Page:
I can open a file in Bridge to ACR and view it a 100% in about 3 seconds on my machine. In LR it's 10-15 seconds. Why should that be acceptable?
Logged

fahrenhyde
Newbie
*
Offline Offline

Posts: 10


« Reply #26 on: April 21, 2007, 06:01:40 PM »
ReplyReply

hello. what do you think if having a better graphics card would increase lr's speed? i've read almost everything now in this thread, but nothing about using a different graphics card. the reason why i'm asking is because i'm planning to buy a new card cuz someone told me i could accelerate things in lightroom as well.
Logged
BernardLanguillier
Sr. Member
****
Offline Offline

Posts: 8387



WWW
« Reply #27 on: April 21, 2007, 06:16:08 PM »
ReplyReply

Quote
hello. what do you think if having a better graphics card would increase lr's speed? i've read almost everything now in this thread, but nothing about using a different graphics card. the reason why i'm asking is because i'm planning to buy a new card cuz someone told me i could accelerate things in lightroom as well.
[a href=\"index.php?act=findpost&pid=113580\"][{POST_SNAPBACK}][/a]

I'd be very surprised if a "faster" graphic card helped at all. Those fast cards are fast at rendering the facets of 3D objects used in games, they aren't any faster than good old Matrox for the type of 2D rendering used by Lightroom.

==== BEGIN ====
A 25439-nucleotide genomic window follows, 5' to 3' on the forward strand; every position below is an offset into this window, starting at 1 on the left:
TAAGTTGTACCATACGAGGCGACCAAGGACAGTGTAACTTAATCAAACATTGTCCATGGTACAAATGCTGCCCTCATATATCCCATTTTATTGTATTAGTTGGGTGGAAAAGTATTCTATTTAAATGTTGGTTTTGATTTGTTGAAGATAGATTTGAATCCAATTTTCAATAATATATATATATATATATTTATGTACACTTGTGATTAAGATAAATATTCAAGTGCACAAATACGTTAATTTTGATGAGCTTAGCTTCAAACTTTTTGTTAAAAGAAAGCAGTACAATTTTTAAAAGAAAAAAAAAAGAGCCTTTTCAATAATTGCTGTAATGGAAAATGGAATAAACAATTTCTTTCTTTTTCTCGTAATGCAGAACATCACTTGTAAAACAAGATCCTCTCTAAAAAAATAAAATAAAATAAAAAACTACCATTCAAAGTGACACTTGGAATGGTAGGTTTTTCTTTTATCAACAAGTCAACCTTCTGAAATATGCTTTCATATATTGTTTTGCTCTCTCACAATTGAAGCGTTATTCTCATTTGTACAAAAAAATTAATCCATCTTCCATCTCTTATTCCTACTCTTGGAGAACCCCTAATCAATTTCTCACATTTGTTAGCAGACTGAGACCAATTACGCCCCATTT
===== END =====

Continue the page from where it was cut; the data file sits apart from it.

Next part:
Regards,
Bernard
Logged

A few images online here!
timhurst
Jr. Member
**
Offline Offline

Posts: 82


WWW
« Reply #28 on: April 22, 2007, 05:34:59 PM »
ReplyReply

Perceptions shift...

I've been using LR since version one was released and I have gotten quite used to the feel/speed of the interface. I'm running a dual core Pentium D at 3.4ghz, 2gig of ram, win xp home, separate physical esata disks for windows/programs, files and data and page/scratch files. Hardly cutting edge but a solid system. When dealing with 16MP RAWS LR feels a little laggy/jumpy in responsiveness when in develop module but still productive. I was even starting to feel like it was running pretty nicely...

BUT THEN ... I went back into Rawshooter for the first time in ages and what a revelation.  Near instant 1:1 preview generation, real time update of histograms and previews when editing and a totally fluid feel to the controls. It was as if I had just upgraded my computer.